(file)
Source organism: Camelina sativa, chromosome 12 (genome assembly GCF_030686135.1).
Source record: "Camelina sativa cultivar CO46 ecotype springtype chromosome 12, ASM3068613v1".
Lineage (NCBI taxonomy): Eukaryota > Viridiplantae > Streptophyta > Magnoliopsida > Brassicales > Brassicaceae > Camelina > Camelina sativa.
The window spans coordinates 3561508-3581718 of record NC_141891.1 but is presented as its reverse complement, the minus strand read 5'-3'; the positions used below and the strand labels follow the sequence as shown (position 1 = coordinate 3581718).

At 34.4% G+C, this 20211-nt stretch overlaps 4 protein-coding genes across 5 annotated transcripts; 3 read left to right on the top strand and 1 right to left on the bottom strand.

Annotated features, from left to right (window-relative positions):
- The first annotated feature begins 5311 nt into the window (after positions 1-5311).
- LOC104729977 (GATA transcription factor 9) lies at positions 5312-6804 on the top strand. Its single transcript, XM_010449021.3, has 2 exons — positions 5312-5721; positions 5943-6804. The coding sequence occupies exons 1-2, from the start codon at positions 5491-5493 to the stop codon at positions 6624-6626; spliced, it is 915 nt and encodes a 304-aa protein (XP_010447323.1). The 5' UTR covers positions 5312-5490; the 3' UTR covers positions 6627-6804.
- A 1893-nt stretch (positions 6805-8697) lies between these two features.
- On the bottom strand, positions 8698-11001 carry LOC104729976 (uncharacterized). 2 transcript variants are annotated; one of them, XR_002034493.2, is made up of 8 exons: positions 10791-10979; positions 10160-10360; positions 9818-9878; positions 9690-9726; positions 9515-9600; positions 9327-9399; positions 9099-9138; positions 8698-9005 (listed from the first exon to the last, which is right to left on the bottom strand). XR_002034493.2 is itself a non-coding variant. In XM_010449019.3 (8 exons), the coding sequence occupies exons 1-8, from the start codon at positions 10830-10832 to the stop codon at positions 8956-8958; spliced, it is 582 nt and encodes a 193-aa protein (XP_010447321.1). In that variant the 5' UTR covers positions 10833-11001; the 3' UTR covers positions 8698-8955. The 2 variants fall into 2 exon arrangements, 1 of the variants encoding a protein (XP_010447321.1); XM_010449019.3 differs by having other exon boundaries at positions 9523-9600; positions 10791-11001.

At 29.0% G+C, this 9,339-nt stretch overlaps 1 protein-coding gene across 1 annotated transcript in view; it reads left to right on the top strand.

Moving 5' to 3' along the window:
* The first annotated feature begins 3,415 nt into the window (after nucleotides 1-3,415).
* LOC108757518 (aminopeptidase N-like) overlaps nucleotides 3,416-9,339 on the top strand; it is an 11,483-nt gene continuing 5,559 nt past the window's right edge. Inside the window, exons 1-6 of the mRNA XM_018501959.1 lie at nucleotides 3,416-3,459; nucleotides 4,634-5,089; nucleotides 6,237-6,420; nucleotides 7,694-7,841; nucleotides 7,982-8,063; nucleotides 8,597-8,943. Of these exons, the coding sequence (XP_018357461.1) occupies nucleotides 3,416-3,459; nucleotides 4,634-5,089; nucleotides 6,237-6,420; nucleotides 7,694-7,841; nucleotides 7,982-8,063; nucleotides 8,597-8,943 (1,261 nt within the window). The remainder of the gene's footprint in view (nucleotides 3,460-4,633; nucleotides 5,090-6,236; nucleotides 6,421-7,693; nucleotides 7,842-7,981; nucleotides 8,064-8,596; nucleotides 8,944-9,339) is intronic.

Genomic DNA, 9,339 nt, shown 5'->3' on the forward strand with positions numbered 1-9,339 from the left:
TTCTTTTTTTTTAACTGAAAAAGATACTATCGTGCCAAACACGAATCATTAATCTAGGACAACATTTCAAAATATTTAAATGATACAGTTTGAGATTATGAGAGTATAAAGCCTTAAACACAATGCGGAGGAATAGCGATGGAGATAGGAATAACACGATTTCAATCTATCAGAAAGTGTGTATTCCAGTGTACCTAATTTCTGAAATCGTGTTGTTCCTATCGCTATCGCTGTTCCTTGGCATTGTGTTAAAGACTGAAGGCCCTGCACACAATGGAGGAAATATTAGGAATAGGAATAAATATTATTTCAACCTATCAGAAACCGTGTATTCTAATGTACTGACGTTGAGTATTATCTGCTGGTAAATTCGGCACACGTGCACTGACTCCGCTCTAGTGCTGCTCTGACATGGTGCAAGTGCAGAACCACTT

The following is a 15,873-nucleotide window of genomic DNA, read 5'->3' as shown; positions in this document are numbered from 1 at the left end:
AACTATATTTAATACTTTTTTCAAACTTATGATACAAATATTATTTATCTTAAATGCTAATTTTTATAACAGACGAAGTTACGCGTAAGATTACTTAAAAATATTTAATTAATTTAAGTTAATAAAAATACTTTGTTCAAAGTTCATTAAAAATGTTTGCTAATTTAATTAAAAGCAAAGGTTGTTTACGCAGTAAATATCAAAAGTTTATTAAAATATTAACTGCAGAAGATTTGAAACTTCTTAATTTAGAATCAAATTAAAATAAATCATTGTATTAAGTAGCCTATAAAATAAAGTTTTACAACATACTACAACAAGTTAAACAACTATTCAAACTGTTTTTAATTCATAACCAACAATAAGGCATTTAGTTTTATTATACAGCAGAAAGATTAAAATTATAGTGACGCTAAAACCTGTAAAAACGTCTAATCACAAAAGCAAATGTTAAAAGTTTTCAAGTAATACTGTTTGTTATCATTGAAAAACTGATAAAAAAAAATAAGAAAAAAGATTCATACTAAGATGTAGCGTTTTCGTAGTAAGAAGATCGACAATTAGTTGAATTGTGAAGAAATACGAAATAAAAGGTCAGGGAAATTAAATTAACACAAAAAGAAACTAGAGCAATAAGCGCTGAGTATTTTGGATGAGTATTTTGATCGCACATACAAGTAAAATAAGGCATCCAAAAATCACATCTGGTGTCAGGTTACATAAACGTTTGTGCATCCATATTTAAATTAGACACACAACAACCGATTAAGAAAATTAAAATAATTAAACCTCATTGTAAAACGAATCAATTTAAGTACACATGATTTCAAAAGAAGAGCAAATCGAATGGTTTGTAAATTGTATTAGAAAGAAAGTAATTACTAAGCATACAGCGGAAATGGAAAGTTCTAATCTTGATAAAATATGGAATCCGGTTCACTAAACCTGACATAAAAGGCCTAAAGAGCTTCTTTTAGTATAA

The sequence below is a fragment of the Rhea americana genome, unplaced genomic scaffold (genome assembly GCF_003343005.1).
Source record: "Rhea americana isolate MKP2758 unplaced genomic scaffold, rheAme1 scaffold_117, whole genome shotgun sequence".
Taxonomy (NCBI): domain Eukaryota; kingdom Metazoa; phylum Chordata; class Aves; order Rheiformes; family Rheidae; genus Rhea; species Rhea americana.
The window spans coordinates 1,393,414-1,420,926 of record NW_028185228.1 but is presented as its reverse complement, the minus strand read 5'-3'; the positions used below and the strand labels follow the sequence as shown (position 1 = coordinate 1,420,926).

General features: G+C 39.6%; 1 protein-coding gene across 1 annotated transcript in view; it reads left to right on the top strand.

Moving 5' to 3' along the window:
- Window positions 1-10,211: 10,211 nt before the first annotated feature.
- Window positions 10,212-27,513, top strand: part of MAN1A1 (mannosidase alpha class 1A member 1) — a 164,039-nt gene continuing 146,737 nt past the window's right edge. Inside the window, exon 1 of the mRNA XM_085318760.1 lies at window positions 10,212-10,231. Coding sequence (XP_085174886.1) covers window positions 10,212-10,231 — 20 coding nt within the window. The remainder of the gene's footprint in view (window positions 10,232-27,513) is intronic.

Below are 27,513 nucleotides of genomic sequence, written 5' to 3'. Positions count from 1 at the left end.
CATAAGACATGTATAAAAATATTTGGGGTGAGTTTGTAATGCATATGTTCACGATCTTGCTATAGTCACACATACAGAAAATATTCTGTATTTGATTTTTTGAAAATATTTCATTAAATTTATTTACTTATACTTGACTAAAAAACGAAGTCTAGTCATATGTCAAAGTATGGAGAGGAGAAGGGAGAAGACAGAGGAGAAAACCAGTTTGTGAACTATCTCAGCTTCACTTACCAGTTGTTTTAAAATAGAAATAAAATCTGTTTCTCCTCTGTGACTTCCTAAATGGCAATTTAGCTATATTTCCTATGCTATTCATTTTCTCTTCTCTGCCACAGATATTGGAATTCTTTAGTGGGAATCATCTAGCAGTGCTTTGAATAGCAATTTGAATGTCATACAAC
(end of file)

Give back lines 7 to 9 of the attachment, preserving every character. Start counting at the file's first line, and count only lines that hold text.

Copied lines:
- The first annotated feature begins 5311 nt into the window (after positions 1-5311).
- LOC104729977 (GATA transcription factor 9) lies at positions 5312-6804 on the top strand. Its single transcript, XM_010449021.3, has 2 exons — positions 5312-5721; positions 5943-6804. The coding sequence occupies exons 1-2, from the start codon at positions 5491-5493 to the stop codon at positions 6624-6626; spliced, it is 915 nt and encodes a 304-aa protein (XP_010447323.1). The 5' UTR covers positions 5312-5490; the 3' UTR covers positions 6627-6804.
- A 1893-nt stretch (positions 6805-8697) lies between these two features.